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SLI Events

STEM Equity Seminars for Owls

Interested in equity, diversity, and inclusion issues in the STEM field? Join us for talks with academics, practitioners, and educators who are doing the work in a variety of ways.

Open to students, faculty, and staff interested in these issues, our STEM Equity Seminars for Owls (SESO) series is hosted by the Science Learning Institute in partnership with our Foothill STEM Division .

Seminar Series Format

Each session will involve a main speaker(s) who will present their research or work. There will be time for questions and answers at the end of each talk.

All sessions are recorded and posted here as well as on the Science Learning Institute YouTube channel for later reference. 

School Year 2021-22 Talks

Please see the speaker line-up for the 2021-22 school year

Zoom Link

RSVP to Receive a Calendar Invite

Dr. Kellie Ann Jurado, Presidential Assistant Professor of Microbiology at University of Pennsylvania: 11/12/21

Lessons from Viral Inflammation
Friday, 11/12/21 from 11am - 12:30pm

Kellie JuradoKellie Ann Jurado is a Presidential Assistant Professor in the Microbiology Department at University of Pennsylvania. Her research program is interested in emerging viral pathogenesis and in delineating antiviral immune control mechanisms at the maternal-fetal interface and in the central nervous system. She completed her postdoctoral training in Immunobiology with Akiko Iwasaki at Yale University and earned her PhD with Alan Engelman at Harvard University. She is the recipient of many prestigious grants and fellowships, including the L’Oreal for Women in Science Award and mostly recently being named a Pew Biomedical Research Scholar.

Link to the Jurado Lab's website

Dr. Mireille Kamariza, Junior Fellow, Society of Fellows at Harvard University: 1/28/22

The power of solvatochromism: using environment-sensitive probes to diagnose tuberculosis
Friday, 1/28/22 from 11am - 12:30pm

Mireille KamarizaBorn in in Burundi, Dr. Mireille Kamariza faced many barriers to becoming a scientist. It was only after immigrating to the United States and later when she started her undergraduate schooling at San Diego Mesa College that her scientific journey began. Given her background and personal interests, Dr. Kamariza's scientific research has since grown to focus on tackling important questions in infectious disease research, especially those that may have direct impact in her country of origin.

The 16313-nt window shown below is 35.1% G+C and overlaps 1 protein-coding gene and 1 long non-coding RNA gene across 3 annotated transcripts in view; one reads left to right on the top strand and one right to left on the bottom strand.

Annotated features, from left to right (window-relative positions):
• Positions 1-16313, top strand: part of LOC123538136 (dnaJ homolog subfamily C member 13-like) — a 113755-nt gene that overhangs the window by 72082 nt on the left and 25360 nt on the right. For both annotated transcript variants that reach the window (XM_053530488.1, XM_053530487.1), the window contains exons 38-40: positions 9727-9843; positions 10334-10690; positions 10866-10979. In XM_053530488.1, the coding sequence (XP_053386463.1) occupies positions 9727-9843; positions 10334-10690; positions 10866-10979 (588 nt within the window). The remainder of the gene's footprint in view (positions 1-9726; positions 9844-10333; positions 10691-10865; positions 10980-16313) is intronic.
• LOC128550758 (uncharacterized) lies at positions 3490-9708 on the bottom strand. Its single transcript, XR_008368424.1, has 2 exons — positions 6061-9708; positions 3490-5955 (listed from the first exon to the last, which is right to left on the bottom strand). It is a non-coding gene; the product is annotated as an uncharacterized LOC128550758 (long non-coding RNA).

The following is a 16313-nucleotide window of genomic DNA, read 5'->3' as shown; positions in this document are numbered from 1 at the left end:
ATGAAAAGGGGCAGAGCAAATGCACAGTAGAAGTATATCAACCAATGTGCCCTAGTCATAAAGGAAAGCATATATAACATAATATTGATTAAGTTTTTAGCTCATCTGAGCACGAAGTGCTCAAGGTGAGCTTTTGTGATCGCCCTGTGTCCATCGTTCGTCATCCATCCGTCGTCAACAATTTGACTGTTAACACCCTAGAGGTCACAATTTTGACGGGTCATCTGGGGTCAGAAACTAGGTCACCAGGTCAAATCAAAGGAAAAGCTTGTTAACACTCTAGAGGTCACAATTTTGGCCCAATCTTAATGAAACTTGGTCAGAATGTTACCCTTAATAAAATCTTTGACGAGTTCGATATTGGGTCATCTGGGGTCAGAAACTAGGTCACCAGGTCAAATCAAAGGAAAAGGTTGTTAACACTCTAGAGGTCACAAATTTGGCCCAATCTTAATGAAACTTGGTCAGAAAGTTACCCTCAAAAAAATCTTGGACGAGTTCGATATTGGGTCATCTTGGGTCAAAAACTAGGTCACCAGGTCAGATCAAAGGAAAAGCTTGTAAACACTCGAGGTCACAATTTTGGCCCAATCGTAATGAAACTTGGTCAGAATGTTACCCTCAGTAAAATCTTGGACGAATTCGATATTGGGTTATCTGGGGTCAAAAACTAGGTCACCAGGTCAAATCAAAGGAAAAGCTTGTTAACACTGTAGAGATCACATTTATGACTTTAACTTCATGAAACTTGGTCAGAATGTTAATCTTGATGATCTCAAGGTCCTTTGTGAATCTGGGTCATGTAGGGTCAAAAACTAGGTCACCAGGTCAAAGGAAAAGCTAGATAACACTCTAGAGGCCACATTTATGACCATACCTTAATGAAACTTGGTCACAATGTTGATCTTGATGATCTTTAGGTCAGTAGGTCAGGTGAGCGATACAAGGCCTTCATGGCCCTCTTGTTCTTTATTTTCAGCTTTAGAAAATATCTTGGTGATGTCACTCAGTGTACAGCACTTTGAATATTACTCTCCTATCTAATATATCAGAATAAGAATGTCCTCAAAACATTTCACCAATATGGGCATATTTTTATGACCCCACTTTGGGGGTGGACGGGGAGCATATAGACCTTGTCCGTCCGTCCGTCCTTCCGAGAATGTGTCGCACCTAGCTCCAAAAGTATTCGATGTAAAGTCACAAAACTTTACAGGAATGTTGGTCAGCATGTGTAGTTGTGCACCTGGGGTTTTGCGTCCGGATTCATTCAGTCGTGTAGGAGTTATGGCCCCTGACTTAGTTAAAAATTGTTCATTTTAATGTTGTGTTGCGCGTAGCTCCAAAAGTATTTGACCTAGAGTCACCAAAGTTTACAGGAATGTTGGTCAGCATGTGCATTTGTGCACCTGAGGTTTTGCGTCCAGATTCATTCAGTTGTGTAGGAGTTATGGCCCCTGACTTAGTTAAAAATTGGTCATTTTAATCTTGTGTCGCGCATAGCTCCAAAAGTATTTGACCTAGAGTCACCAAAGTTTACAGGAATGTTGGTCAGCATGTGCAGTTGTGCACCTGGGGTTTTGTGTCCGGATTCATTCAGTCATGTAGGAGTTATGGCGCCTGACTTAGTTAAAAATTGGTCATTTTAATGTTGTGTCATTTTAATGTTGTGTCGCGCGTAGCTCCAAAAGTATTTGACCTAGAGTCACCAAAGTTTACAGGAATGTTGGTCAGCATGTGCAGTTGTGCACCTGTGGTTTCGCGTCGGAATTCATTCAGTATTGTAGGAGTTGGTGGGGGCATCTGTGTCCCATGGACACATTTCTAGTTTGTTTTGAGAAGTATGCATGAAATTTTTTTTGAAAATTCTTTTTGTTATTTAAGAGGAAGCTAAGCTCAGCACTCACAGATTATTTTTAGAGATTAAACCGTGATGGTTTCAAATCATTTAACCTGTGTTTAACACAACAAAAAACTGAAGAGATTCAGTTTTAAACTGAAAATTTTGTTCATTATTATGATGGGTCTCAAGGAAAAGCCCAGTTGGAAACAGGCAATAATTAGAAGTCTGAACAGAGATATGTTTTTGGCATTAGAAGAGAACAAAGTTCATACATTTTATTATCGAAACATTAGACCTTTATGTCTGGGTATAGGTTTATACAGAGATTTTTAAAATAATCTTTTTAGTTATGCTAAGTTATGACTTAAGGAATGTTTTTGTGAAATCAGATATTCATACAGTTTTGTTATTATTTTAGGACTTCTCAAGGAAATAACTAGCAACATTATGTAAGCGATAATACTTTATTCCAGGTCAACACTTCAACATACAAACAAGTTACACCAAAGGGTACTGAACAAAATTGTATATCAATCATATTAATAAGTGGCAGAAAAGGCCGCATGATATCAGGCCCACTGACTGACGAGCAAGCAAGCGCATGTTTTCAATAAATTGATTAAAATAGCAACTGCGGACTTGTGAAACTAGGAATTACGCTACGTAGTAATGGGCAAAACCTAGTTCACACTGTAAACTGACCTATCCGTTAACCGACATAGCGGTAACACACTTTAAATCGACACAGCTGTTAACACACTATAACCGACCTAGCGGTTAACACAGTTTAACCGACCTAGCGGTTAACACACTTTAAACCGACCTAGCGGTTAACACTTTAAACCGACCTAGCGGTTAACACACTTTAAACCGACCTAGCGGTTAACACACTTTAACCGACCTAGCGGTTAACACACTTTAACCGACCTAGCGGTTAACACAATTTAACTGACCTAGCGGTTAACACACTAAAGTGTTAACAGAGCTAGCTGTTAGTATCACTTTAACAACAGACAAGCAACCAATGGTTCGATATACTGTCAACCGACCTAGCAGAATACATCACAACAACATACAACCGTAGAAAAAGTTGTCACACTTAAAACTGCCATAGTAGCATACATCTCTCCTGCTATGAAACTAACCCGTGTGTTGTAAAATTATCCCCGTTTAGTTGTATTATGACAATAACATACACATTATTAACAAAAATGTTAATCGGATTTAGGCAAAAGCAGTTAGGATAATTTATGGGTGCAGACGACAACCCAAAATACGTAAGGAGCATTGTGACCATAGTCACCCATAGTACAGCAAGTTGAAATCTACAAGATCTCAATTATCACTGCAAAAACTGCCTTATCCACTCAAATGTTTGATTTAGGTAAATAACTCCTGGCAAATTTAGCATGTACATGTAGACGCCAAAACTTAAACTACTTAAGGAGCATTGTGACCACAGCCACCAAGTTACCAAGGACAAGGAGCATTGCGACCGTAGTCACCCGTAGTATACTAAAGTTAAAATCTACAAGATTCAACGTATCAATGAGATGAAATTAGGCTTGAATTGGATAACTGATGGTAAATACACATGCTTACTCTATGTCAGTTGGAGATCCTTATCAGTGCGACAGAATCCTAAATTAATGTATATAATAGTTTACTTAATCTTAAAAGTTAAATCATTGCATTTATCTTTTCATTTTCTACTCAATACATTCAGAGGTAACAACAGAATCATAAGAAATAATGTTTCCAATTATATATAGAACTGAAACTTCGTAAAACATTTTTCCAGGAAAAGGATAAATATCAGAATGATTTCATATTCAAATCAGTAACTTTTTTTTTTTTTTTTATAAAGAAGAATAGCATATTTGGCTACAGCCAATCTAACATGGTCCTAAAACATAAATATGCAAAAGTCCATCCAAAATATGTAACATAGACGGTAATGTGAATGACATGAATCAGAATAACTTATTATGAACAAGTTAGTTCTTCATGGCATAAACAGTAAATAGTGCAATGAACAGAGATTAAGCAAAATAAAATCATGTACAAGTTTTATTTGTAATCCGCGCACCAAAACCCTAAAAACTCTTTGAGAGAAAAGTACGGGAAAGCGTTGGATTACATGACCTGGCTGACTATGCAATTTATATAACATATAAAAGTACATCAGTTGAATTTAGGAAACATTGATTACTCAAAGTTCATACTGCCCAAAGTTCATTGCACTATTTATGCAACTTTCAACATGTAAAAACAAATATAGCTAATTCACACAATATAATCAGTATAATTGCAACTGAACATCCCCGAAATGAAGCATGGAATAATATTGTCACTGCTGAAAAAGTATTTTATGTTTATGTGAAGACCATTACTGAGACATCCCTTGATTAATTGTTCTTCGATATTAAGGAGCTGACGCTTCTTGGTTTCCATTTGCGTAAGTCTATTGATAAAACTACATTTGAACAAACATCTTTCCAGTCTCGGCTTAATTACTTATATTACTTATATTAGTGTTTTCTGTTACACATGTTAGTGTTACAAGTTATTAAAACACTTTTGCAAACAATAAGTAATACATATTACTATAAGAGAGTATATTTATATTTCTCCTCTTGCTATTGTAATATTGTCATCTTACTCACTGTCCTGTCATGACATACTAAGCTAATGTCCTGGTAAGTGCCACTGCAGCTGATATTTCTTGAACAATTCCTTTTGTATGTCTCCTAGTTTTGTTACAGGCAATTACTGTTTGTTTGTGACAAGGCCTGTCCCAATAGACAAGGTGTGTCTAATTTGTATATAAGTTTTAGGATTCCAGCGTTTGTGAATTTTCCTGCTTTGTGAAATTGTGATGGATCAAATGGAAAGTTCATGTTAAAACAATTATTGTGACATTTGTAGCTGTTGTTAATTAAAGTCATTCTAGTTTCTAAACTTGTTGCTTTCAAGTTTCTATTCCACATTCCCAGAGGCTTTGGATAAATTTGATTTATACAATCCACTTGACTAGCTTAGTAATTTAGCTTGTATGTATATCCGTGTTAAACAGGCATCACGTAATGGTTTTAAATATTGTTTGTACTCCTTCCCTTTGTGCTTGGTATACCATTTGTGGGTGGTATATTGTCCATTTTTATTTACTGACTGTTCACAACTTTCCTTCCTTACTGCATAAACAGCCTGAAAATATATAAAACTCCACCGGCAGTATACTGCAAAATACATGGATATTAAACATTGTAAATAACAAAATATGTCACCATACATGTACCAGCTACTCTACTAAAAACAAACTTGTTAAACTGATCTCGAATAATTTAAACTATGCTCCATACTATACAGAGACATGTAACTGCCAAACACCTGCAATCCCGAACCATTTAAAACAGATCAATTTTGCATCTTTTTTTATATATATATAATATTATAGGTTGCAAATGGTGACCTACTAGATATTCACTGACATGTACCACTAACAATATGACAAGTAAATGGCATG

In her talk, Dr. Kamariza will describe her work developing novel reagents to rapidly detect tuberculosis in low-resource settings.

Beyond her research duties, Dr. Kamariza is dedicated to increasing diversity in STEM. She has founded and launched several student groups that have gone onto becoming pillars of diversity initiatives during her undergraduate and graduate career. Additionally, she has developed programming to inspire the scientific community to push towards more inclusive research practices and academic agendas. Ultimately, Dr. Kamariza intend to continue leveraging equity and inclusion in social practices and in scientific designs of academic research.

Check out this short video about Dr. Kamariza and her work on PBS Newshour. 

Dr. Wendy Todd (Smythe), Dr. Henry Higholt Endowed Professor at University of Minnesota, Duluth : 3/4/22

Indigenous Geoscience Community: Creating Capacity & Safe Spaces for Diverse Scholars
Friday, 3/4/22 from 11am - 12:30pm

Wendy ToddDr. Wendy Todd (Smythe) is an Assistant Professor at the University of Minnesota Duluth and holds a joint appointment between the Departments of American Indian Studies and Earth & Environmental Sciences. She was the 2019 Professional of the Year by the American Indian Science and Engineering Society (AISES) for her interdisciplinary research in geoscience, Native Education, and policy, in 2020 she was elected to the AISES Board of Directors. She was just awarded the Dr. Henry Higholt Endowed Professorship. Dr. Todd is Alaska Native Haida.

This discussion will introduce the Indigenous Geoscience Community whose goals are to address the importance of diversity in the geosciences and will consider Indigenous and Western knowledge systems, education equity, the elements of Place, Belonging, and Identity, that collectively create a Secure space for diverse scholars.

Past Spring 2021 Talks

Dr. Heather Flewelling, Astronomer

Pixel Pipelines and Surfing Telescope Data

Friday, April 30, 2021


11 a.m.–Noon PT,
main presetation.

12:30 –2:30 p.m. PT,  one on one/ small group sessions.

Link for Recording

Dr. Flewelling's Bio